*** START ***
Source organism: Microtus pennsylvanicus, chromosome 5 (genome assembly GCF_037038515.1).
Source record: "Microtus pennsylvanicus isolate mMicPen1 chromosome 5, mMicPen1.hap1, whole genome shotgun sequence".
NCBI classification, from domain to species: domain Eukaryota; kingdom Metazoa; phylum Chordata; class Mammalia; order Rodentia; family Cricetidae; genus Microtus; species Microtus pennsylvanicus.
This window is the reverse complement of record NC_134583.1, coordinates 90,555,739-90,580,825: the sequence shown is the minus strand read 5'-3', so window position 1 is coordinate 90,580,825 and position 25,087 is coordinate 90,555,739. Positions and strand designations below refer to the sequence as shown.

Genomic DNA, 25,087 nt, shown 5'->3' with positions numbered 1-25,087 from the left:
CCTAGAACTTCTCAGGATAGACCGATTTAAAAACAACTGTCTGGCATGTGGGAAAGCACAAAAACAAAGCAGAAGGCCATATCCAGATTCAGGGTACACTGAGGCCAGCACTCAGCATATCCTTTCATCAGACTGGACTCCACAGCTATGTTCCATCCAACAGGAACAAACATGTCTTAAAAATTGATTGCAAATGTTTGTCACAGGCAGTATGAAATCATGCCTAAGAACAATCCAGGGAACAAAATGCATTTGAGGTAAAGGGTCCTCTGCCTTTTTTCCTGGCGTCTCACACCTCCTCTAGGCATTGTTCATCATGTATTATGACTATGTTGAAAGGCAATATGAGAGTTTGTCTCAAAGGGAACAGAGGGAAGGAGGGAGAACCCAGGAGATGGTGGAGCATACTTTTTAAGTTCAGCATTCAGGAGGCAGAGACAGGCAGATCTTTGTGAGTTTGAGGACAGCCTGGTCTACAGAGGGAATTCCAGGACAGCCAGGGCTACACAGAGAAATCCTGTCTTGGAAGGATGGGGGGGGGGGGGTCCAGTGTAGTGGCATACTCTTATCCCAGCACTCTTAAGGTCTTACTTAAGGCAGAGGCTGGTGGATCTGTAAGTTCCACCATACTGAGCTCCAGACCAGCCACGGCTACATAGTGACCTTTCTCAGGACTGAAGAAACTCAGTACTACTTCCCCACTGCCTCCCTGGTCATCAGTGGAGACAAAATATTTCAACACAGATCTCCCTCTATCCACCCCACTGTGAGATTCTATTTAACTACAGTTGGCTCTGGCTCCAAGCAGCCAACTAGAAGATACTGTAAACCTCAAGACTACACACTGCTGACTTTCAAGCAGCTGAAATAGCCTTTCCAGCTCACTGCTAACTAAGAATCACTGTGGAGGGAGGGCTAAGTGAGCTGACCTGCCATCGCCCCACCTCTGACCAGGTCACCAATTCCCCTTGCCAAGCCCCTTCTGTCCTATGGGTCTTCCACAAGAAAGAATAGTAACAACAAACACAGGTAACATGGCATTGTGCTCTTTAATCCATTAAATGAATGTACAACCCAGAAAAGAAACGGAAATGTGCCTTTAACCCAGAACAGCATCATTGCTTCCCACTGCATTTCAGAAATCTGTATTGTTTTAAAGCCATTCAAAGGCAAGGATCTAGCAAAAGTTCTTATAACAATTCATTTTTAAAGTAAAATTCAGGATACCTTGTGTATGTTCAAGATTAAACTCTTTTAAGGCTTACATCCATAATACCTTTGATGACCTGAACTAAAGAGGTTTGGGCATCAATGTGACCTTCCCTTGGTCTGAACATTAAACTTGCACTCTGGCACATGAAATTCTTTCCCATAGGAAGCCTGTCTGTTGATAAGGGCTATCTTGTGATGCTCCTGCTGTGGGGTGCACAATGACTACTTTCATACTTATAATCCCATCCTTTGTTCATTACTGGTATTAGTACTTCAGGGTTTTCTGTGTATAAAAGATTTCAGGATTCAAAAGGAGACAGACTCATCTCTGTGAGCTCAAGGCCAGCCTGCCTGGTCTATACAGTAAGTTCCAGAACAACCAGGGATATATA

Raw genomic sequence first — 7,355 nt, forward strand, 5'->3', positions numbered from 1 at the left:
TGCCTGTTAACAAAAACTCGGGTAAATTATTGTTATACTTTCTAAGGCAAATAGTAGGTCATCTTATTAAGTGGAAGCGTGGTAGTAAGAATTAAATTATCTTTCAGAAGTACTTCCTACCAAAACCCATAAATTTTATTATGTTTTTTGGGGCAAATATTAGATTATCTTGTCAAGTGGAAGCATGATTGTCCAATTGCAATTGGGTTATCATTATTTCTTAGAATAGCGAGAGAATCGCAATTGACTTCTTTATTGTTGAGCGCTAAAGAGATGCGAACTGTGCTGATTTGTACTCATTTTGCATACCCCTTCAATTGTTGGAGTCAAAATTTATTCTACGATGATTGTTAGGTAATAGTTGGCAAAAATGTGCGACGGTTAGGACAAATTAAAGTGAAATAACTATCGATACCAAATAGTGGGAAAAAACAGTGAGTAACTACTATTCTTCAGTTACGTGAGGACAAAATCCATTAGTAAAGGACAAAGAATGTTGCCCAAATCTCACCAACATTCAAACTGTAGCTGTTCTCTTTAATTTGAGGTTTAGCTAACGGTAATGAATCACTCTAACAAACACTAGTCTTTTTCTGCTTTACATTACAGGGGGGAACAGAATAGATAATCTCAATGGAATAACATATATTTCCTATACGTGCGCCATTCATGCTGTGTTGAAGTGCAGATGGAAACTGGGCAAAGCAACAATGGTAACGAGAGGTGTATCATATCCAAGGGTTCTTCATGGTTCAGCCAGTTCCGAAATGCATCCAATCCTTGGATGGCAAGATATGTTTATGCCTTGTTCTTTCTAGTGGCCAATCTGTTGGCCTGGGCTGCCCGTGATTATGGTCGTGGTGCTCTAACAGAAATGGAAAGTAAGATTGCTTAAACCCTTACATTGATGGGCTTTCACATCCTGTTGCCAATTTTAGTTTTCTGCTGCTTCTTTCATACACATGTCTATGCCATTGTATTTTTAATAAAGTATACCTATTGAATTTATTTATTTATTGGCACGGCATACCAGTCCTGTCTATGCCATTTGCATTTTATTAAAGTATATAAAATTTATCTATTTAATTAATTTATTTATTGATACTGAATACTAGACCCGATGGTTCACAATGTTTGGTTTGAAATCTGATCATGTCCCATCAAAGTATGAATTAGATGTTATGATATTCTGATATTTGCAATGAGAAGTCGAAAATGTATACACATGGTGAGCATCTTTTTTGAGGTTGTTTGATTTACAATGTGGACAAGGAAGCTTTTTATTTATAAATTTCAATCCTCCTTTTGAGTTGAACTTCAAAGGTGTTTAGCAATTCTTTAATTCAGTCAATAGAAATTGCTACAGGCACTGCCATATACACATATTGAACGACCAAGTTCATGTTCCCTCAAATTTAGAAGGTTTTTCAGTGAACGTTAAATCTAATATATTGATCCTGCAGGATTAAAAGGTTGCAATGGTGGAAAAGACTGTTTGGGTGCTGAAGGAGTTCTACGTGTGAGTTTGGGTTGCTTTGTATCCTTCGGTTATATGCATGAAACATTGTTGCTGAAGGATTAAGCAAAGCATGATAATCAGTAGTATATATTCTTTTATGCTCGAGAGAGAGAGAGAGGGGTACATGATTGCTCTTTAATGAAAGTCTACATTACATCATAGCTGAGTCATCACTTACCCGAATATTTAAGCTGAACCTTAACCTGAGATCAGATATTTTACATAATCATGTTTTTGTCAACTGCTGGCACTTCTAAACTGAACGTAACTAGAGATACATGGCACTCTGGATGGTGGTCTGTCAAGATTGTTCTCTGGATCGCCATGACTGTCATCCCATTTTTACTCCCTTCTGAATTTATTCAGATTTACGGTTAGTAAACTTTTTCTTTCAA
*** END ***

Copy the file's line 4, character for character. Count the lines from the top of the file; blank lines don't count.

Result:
This window is the reverse complement of record NC_134583.1, coordinates 90,555,739-90,580,825: the sequence shown is the minus strand read 5'-3', so window position 1 is coordinate 90,580,825 and position 25,087 is coordinate 90,555,739. Positions and strand designations below refer to the sequence as shown.